The windows too help to bring the outdoors in, flooding interiors with natural light and provide unobstructed views of the landscape, while the rustic, textured stone, covered in ivy, used on the tower adds a dramatic contrast to the transparent nature of the rest of the house.
It is also a great opportunity for them to reduce their energy consumption right off the bat and save 50% to 100% in those green homes energy consumption. Lets hope many other Countries and Continents will follow that lead for a greener future, building net zero houses and homes worldwide.
This is how the idea of the Chamfer Home was born. We wanted to take the challenge of designing a stylish, sustainable and affordable compact home to match different contemporary lifestyles and needs. A bold design statement, an eco friendly structure that could be set up easily anywhere and a completely autonomous prefab, serving as the perfect vacation home.
Stylish and sustainable materials, efficient heating & cooling, daylight exploitation, solar collectors, passive ventilation and sustainable building practices to ensure energy independence were used throughout the design process of the Chamfer Home, resulting in a multifunctional, portable architectural structure both comfortable and aesthetically pleasing.
Introducing a new alternative way of inhabiting, Chamfer Home, optimizes all usable spaces offering most of the amenities of a larger home, including a fully functional kitchen and a bathroom. When the house is occupied it can be extended to reach 27 square meters of carefully planned interior space.
The glass wall floods the interior, of this compact home, with light, making the most of the daylight hours while the special double glaze window manipulates solar energy differently throughout the year to heat up or effectively ventilate the interior.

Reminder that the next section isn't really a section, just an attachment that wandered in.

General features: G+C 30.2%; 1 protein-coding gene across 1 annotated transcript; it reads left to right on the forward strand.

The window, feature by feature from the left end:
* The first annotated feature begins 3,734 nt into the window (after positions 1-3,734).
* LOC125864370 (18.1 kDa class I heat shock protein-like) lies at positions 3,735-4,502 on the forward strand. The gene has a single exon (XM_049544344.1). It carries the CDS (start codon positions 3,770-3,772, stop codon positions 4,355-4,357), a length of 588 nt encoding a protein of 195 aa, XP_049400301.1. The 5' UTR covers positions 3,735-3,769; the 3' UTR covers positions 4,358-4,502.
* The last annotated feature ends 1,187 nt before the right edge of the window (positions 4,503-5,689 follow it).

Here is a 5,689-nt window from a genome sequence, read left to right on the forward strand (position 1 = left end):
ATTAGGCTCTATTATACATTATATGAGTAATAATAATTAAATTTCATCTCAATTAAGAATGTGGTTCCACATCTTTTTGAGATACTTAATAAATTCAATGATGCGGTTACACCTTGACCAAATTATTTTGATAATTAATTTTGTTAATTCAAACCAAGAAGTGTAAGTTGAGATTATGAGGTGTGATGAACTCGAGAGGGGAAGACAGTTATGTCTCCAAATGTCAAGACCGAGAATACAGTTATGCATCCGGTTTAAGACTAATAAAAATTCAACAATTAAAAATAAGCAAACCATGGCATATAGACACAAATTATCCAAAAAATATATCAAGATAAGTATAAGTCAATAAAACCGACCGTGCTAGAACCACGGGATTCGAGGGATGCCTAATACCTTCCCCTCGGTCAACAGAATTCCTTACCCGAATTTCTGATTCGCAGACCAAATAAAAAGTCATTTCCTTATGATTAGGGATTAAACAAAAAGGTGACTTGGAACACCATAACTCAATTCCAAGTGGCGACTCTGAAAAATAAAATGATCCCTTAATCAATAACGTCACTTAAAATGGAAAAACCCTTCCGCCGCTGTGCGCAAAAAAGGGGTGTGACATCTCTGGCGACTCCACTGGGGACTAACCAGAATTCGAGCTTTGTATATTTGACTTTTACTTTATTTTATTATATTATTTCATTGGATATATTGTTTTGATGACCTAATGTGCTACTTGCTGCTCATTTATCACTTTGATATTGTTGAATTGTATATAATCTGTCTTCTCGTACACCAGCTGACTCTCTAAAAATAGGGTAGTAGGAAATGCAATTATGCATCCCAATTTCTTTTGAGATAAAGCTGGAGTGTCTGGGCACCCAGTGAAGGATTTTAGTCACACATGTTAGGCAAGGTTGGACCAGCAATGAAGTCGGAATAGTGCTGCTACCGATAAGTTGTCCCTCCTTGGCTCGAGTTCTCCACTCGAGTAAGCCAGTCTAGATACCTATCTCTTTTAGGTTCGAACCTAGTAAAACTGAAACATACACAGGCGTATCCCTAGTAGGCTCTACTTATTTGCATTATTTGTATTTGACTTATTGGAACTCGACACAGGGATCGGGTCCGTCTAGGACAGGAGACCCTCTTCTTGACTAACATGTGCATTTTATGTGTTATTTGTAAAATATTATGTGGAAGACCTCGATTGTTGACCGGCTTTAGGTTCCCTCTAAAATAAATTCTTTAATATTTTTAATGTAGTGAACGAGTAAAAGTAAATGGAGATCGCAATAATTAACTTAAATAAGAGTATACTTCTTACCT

From a stylish beach house, to an innovative urban micro home, Chamfer Home, is an original, eco friendly, modern home that people can actually afford.
All Architectural 3d's are compliments of co.creations
The Tianjin Eco-City is a landmark bilateral project between China and Singapore, located in the Binhai New Area, the focal point for the acceleration of growth in the Bohai Rim, China’s powerhouse for business, science, technology and culture in the 21st century.With its strategic location, the Tianjin Eco-City is poised to realize its vision to be a centre of excellence for eco-activities and businesses that will involve companies that provide services in green financing, energy efficiency consultancy and eco-solutions.
Tianjin Eco-City, will also be an oasis of quality eco-homes and a prestigious address for high-value added services such as education, healthcare and urban solutions.
The Eco-Business Park, will occupy approximately 30 hectares of land and is expected to be the base for global eco-businesses in Tianjin and serve Northern China’s growing need for clean technologies and sustainable urban solutions.